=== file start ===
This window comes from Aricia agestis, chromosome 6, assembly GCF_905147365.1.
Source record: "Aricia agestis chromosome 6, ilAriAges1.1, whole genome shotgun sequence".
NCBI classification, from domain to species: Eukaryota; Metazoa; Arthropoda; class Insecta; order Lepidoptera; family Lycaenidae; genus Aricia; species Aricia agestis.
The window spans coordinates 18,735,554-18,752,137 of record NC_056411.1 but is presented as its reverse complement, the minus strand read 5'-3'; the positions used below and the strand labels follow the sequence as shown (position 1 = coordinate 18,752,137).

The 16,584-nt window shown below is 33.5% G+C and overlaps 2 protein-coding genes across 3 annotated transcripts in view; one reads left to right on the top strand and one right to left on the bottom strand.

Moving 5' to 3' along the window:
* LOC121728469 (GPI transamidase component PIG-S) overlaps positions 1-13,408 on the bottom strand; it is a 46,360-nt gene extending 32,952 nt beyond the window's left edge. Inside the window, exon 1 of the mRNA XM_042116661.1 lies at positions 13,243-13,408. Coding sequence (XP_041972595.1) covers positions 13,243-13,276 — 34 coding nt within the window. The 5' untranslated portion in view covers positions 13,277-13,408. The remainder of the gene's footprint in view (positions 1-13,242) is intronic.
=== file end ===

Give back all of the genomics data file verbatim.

This window comes from Aricia agestis, chromosome 6, assembly GCF_905147365.1.
Source record: "Aricia agestis chromosome 6, ilAriAges1.1, whole genome shotgun sequence".
NCBI classification, from domain to species: Eukaryota; Metazoa; Arthropoda; class Insecta; order Lepidoptera; family Lycaenidae; genus Aricia; species Aricia agestis.
The window spans coordinates 18,735,554-18,752,137 of record NC_056411.1 but is presented as its reverse complement, the minus strand read 5'-3'; the positions used below and the strand labels follow the sequence as shown (position 1 = coordinate 18,752,137).

The 16,584-nt window shown below is 33.5% G+C and overlaps 2 protein-coding genes across 3 annotated transcripts in view; one reads left to right on the top strand and one right to left on the bottom strand.

Moving 5' to 3' along the window:
* LOC121728469 (GPI transamidase component PIG-S) overlaps positions 1-13,408 on the bottom strand; it is a 46,360-nt gene extending 32,952 nt beyond the window's left edge. Inside the window, exon 1 of the mRNA XM_042116661.1 lies at positions 13,243-13,408. Coding sequence (XP_041972595.1) covers positions 13,243-13,276 — 34 coding nt within the window. The 5' untranslated portion in view covers positions 13,277-13,408. The remainder of the gene's footprint in view (positions 1-13,242) is intronic.